I was in Israel for the high holidays. Every time I go, I end up going somewhere different. This time I was in Ashkelon. The war had ended just a few weeks before. I did not tell my mother I was going, or where I was going to be before I left. Given that I live 1700 miles from my Mother it is relatively easy to get out of Dodge without her knowing. Oddly enough, at my age, I am still a child to my mother. The reason I did not tell her I was going was because she would beg me not to go. I know what she would say, it is what she always says, 'It's too dangerous, there was just another war, wait for peace and then go.' but for me, it is too dangerous not to go, and I will continue to go to Israel whenever the opportunity arises.

There is something truly odd but this place. I have never felt so safe as I do when I am there. When I am in Israel, I know I am home. I just regret that I did not come when I was young, but I did not, only because, when I was young, I listened my mother.

From Rafi at Life at Israel, I saw this clip. Daniel Gordis nails it. Now I really do have to buy his book on Menachem Begin.

Thursday, September 18, 2014

Who knew this was what a Palestinian Victory looks like

A man who has a guaranteed free three meals a day, medical and dental care, a bed and a home for the next 40 or so years, claims Hamas won the war against Israel.

Saturday, June 7, 2014

A modern form of indentured servitude is a deeply flawed business model, but gee, how it does breed corporate entitlement.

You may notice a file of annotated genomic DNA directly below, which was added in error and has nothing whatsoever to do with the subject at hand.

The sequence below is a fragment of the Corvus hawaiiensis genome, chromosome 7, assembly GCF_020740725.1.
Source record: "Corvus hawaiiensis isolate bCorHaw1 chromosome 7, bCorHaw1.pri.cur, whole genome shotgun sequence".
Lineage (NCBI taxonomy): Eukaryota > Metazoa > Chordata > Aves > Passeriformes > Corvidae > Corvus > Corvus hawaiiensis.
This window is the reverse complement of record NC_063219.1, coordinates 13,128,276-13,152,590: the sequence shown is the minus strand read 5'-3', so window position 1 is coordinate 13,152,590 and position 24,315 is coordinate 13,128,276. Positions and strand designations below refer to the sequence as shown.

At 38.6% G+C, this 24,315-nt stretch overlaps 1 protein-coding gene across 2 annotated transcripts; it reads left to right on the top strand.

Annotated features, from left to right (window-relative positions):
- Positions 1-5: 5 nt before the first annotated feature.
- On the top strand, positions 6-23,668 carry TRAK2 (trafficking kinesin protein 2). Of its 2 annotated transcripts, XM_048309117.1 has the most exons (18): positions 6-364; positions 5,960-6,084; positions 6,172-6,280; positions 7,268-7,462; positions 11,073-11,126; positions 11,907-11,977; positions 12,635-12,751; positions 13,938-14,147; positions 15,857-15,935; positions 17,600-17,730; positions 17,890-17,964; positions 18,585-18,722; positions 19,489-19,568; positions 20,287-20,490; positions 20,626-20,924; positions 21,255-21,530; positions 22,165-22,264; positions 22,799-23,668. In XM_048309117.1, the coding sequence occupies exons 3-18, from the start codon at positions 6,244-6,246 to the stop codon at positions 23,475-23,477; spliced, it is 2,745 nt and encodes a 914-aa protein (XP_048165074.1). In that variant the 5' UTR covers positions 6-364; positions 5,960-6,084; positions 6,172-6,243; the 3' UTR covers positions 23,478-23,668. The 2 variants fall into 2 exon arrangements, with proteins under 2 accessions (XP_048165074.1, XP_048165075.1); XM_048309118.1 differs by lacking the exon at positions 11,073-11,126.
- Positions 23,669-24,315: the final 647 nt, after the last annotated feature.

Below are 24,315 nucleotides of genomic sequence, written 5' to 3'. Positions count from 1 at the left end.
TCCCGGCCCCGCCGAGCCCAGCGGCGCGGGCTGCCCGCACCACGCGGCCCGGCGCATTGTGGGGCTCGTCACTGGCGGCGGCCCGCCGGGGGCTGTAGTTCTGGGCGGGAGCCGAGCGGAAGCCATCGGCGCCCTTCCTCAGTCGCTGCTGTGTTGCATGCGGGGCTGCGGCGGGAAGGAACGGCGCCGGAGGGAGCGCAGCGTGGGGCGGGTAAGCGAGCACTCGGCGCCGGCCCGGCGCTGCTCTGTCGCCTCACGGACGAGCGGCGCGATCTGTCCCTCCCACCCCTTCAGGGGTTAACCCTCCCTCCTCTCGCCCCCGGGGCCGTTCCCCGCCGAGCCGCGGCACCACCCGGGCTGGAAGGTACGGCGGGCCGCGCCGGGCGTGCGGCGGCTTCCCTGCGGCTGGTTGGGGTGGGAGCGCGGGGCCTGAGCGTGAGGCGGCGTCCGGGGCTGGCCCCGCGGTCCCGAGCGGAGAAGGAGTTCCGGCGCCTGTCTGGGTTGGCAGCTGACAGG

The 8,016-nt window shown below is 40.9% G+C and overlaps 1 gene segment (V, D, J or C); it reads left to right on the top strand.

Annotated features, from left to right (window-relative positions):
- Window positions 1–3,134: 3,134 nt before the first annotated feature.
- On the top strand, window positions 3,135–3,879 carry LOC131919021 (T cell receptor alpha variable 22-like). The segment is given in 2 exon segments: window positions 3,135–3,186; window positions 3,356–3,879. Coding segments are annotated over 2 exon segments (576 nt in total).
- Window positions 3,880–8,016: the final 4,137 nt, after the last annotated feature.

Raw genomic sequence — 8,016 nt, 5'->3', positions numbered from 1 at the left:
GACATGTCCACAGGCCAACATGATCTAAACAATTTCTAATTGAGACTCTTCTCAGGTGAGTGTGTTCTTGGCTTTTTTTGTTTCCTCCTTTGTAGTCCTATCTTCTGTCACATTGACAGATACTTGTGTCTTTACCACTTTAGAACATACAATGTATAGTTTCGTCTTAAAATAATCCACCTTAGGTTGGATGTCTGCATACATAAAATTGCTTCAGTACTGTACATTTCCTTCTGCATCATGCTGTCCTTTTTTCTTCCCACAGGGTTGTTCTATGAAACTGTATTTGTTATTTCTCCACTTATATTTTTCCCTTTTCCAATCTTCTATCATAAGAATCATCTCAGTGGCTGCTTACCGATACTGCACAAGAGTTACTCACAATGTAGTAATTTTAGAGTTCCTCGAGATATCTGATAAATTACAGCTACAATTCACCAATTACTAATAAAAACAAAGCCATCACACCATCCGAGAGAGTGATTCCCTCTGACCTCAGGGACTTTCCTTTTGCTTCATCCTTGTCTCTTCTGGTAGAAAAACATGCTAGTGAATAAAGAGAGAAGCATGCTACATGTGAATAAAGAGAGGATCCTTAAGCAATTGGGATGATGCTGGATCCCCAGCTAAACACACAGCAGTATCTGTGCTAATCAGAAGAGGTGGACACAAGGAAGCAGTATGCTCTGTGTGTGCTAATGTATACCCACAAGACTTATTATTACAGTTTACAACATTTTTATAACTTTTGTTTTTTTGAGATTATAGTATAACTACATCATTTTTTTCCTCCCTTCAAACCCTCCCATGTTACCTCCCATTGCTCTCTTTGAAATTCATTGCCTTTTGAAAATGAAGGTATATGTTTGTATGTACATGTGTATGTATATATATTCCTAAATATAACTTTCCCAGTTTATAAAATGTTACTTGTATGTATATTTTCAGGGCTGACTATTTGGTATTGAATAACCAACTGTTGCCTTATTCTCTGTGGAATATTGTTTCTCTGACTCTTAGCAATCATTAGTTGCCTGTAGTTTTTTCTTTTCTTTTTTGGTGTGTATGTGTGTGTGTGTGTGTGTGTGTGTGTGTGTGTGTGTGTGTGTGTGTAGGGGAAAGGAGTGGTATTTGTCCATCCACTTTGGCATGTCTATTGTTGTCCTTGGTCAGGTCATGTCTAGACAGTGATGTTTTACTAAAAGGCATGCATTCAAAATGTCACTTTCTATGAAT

As the outrage builds among Canadians against the Temporary Foreign Workers Program Corporate Canada goes on the offensive.

Restaurant Canada and the Canadian Federation of Independent Businesses have all issues their threats – businesses will close, Canadians will lose jobs, the government will lose revenue – and the world as we know it will come to an end. Although, I am not sure how much of a revenue stream the government will lose given by placing a moratorium of Temporary Foreign Workers visas, given that I am taxed at a much higher rate than the current corporate tax rates of businesses in Alberta. But I digress.

What appalls me is this sense of entitlement that permeates throughout the business class of this country. Nowhere is this more apparent than in the Globe and Mail's poster child of responsible corporate use of Temporary ForeignWorkers:

Uttam Dey, who owns the Green Chili chain of six Indian restaurants in Calgary, said almost all of his 22 cooks are temporary foreign workers – mainly with experience working in New Delhi and Dubai. With plans to open three new locations in the next year, the news that Ottawa is imposing a moratorium on restaurant hires of temporary foreign workers came as a shock.